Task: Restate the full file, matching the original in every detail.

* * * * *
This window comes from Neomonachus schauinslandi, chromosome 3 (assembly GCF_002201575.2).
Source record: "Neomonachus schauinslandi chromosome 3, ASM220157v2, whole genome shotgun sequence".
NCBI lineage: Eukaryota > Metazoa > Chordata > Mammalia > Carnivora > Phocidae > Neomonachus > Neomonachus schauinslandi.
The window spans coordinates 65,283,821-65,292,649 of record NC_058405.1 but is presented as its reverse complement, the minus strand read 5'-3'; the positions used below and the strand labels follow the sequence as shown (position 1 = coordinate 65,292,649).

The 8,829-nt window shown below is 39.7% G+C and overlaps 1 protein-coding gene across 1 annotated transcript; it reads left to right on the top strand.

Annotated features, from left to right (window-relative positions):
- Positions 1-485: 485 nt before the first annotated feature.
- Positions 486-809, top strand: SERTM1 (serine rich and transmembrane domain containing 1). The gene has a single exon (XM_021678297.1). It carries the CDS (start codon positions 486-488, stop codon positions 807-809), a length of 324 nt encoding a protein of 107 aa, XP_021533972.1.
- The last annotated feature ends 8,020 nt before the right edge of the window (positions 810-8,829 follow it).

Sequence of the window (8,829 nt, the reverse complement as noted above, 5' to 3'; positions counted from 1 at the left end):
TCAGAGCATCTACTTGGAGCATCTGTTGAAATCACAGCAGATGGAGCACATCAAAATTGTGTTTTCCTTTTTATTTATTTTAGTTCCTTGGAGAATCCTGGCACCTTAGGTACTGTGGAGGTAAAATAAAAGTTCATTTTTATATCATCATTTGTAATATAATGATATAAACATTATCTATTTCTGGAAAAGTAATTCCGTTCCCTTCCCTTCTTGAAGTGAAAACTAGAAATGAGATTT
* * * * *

This window comes from Neomonachus schauinslandi, chromosome 3 (assembly GCF_002201575.2).
Source record: "Neomonachus schauinslandi chromosome 3, ASM220157v2, whole genome shotgun sequence".
NCBI lineage: Eukaryota > Metazoa > Chordata > Mammalia > Carnivora > Phocidae > Neomonachus > Neomonachus schauinslandi.
The window spans coordinates 65,283,821-65,292,649 of record NC_058405.1 but is presented as its reverse complement, the minus strand read 5'-3'; the positions used below and the strand labels follow the sequence as shown (position 1 = coordinate 65,292,649).

The 8,829-nt window shown below is 39.7% G+C and overlaps 1 protein-coding gene across 1 annotated transcript; it reads left to right on the top strand.

Annotated features, from left to right (window-relative positions):
- Positions 1-485: 485 nt before the first annotated feature.
- Positions 486-809, top strand: SERTM1 (serine rich and transmembrane domain containing 1). The gene has a single exon (XM_021678297.1). It carries the CDS (start codon positions 486-488, stop codon positions 807-809), a length of 324 nt encoding a protein of 107 aa, XP_021533972.1.
- The last annotated feature ends 8,020 nt before the right edge of the window (positions 810-8,829 follow it).

Sequence of the window (8,829 nt, the reverse complement as noted above, 5' to 3'; positions counted from 1 at the left end):
TCAGAGCATCTACTTGGAGCATCTGTTGAAATCACAGCAGATGGAGCACATCAAAATTGTGTTTTCCTTTTTATTTATTTTAGTTCCTTGGAGAATCCTGGCACCTTAGGTACTGTGGAGGTAAAATAAAAGTTCATTTTTATATCATCATTTGTAATATAATGATATAAACATTATCTATTTCTGGAAAAGTAATTCCGTTCCCTTCCCTTCTTGAAGTGAAAACTAGAAATGAGATTT